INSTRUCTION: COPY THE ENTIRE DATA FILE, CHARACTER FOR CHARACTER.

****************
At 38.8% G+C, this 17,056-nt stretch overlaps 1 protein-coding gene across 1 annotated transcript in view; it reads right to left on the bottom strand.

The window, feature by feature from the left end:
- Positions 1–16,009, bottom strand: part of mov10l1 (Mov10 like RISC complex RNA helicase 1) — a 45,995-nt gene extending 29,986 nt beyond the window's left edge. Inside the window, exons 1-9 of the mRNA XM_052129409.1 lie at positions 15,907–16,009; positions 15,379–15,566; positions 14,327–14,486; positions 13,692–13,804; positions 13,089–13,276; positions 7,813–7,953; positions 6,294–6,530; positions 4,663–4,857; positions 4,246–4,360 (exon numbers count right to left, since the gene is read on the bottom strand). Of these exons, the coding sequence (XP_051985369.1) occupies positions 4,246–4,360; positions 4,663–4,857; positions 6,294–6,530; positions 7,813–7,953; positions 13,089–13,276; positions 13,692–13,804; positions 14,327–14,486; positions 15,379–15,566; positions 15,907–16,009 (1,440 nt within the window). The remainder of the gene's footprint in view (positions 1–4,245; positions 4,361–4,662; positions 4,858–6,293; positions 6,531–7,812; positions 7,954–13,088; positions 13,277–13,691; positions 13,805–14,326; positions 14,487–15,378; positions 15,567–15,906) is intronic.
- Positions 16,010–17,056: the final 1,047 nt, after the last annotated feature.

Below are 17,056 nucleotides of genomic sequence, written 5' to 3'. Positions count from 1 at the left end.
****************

At 38.8% G+C, this 17,056-nt stretch overlaps 1 protein-coding gene across 1 annotated transcript in view; it reads right to left on the bottom strand.

The window, feature by feature from the left end:
- Positions 1–16,009, bottom strand: part of mov10l1 (Mov10 like RISC complex RNA helicase 1) — a 45,995-nt gene extending 29,986 nt beyond the window's left edge. Inside the window, exons 1-9 of the mRNA XM_052129409.1 lie at positions 15,907–16,009; positions 15,379–15,566; positions 14,327–14,486; positions 13,692–13,804; positions 13,089–13,276; positions 7,813–7,953; positions 6,294–6,530; positions 4,663–4,857; positions 4,246–4,360 (exon numbers count right to left, since the gene is read on the bottom strand). Of these exons, the coding sequence (XP_051985369.1) occupies positions 4,246–4,360; positions 4,663–4,857; positions 6,294–6,530; positions 7,813–7,953; positions 13,089–13,276; positions 13,692–13,804; positions 14,327–14,486; positions 15,379–15,566; positions 15,907–16,009 (1,440 nt within the window). The remainder of the gene's footprint in view (positions 1–4,245; positions 4,361–4,662; positions 4,858–6,293; positions 6,531–7,812; positions 7,954–13,088; positions 13,277–13,691; positions 13,805–14,326; positions 14,487–15,378; positions 15,567–15,906) is intronic.
- Positions 16,010–17,056: the final 1,047 nt, after the last annotated feature.

Below are 17,056 nucleotides of genomic sequence, written 5' to 3'. Positions count from 1 at the left end.